Image of the Week #385 – How To Use Compression To Make The Best Of Your Background

Brideen was careful in her choice of lens for this shoot as she didn’t want to have too much compression of the background. After all, the cranes are the stars, after the couple that is. This isn’t a shot where you want to diminish the background – instead you want to celebrate it.

The cranes at the Harland and Wolff shipyard in Belfast may no longer be operational but they still dominate the landscape. The locals feel very affectionate towards them and they have been nick-named Samson and Goliath. They are iconic and symbolise the city in the way that the Eiffel Tower does with Paris.

I love that people now want to have their weddings photos there but I imagine it isn’t too simple a task, to get a shot that really shows them off whilst also not compromising your subjects in the process.

It’s a testament to Brideen’s skilful eye that the couple do not get lost in the frame. They have been very carefully placed to make the best of the scene and of that water reflection which brings a satisfying balance to the lower part of the composition.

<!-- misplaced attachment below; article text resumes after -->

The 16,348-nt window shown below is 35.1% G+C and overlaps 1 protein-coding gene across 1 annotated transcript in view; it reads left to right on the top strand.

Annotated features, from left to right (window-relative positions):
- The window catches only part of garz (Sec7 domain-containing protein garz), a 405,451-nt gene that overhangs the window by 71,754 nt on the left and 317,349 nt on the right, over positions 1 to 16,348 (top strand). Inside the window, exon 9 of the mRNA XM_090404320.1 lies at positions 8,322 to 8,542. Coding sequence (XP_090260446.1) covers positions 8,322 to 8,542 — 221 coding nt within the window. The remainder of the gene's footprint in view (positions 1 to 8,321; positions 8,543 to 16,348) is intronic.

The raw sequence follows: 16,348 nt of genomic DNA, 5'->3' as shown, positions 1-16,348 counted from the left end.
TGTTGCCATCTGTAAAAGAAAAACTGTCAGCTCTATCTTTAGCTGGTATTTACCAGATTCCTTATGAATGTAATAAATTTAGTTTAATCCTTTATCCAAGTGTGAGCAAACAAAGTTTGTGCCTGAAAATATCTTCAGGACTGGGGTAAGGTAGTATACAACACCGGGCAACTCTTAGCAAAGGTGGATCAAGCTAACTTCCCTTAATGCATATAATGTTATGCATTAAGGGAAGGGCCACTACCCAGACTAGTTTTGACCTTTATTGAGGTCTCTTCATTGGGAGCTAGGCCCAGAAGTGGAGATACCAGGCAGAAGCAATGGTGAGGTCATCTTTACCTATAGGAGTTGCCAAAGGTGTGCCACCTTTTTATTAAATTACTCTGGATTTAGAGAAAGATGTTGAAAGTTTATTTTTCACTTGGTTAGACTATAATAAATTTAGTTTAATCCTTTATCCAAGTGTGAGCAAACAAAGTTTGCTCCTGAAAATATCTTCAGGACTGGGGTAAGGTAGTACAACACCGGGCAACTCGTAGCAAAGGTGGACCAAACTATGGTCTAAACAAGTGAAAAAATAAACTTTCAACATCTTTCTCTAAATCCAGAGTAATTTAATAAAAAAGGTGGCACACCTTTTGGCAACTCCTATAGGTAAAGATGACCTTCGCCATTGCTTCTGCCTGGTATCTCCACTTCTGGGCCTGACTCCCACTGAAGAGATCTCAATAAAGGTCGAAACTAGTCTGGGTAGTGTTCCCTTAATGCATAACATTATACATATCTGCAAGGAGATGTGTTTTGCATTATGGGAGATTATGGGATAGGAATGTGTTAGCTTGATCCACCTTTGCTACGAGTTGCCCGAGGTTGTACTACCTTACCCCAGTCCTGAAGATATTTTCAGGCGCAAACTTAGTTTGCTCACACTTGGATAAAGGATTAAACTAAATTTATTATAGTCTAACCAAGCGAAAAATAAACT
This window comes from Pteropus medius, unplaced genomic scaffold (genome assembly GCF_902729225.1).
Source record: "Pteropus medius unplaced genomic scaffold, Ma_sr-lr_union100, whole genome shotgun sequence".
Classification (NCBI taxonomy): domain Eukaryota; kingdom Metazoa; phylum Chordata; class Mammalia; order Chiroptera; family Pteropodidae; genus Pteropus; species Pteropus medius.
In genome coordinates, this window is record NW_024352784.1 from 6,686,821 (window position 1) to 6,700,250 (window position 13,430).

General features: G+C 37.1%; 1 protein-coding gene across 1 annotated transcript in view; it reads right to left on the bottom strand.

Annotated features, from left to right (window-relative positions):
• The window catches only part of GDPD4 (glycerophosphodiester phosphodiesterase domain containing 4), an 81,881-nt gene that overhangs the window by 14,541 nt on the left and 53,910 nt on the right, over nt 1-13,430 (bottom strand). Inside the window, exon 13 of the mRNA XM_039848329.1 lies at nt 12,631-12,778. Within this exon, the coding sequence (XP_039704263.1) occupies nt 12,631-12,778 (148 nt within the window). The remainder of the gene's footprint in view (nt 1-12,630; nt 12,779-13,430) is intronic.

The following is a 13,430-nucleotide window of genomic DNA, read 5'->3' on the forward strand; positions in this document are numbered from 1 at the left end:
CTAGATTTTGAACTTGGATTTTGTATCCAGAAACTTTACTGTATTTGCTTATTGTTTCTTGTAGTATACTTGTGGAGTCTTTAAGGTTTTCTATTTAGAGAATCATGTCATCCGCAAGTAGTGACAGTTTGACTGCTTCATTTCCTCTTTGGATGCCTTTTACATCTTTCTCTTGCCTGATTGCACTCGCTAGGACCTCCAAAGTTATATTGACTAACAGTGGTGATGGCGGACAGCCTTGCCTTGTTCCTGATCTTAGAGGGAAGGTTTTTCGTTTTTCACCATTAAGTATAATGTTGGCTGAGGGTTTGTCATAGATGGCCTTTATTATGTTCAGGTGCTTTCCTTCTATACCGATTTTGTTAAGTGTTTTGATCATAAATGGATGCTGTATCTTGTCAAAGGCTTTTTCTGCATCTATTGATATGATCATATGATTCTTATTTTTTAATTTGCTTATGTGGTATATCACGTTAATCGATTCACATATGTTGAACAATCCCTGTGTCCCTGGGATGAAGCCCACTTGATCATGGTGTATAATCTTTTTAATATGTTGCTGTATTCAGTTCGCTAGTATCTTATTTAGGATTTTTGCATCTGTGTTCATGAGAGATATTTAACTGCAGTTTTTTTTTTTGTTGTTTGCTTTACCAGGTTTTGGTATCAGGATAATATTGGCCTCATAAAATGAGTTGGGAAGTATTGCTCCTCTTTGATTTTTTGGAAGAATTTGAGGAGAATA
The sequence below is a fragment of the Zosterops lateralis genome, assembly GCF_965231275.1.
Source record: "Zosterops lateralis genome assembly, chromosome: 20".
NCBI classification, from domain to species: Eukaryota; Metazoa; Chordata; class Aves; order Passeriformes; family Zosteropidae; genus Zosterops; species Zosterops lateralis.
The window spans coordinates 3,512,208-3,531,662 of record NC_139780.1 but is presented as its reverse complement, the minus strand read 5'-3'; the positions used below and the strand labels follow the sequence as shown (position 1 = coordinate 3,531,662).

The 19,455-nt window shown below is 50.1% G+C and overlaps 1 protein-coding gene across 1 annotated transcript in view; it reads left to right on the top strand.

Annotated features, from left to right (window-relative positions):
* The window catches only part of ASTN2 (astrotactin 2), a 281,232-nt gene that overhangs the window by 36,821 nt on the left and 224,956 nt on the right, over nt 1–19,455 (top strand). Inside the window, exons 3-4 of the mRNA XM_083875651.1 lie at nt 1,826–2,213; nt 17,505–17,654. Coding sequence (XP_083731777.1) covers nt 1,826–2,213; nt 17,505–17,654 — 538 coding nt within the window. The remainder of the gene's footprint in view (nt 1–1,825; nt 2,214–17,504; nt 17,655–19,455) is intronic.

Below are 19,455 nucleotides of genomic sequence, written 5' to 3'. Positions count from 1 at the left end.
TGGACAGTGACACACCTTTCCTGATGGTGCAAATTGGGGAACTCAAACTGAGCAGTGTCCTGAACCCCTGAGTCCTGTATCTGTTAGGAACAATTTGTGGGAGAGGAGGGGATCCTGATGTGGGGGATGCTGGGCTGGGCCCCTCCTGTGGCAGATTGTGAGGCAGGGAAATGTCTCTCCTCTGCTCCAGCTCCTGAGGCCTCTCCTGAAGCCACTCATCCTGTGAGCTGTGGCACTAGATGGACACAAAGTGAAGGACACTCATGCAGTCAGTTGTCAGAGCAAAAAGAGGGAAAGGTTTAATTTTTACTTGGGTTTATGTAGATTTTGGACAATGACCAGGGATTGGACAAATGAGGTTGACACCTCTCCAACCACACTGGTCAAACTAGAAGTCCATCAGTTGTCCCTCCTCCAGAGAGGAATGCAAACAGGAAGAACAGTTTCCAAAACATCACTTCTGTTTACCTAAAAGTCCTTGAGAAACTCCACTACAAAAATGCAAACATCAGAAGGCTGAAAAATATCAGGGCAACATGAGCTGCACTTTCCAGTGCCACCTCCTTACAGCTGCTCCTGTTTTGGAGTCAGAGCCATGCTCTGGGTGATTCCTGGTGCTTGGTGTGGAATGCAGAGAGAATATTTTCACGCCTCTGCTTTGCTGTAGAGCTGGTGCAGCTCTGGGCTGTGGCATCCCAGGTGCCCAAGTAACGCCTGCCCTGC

Sony A7III | Sony 55mm f1.8 | f/2.2 | 1/1600| ISO 100

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What Brideen Said…

There was a time, not long ago, when those iconic Harland and Wolf cranes in Belfast’s titanic quarter were easier to photograph. In the last few years, however, they’ve been fenced off from us pesky wedding photographers, so getting a good shot always involves a bit of creativity. As well as working with some peculiar angles to frame out buildings and fences, we couldn’t resist grabbing some puddle reflections. There’s perhaps only one thing that’s more Belfast than the yellow cranes… rain.

We always think it’s important to take into account the couple’s tastes when choosing locations. Stephanie and Richard’s cool, alternative style really suited the grungey look of the docks – I mean, not every bride wears a leather jacket over a dress that’s been hand-made from a vintage table cloth… stunning!

From a technical perspective, we had them look to the right side of the frame to provide balance with the direction of the cranes – when photos aren’t balanced it makes our brains itch. Also, shooting with a 55mm lens gave a nice amount of compression, making the cranes appear bigger than they would on a wider lens, like a 35mm.”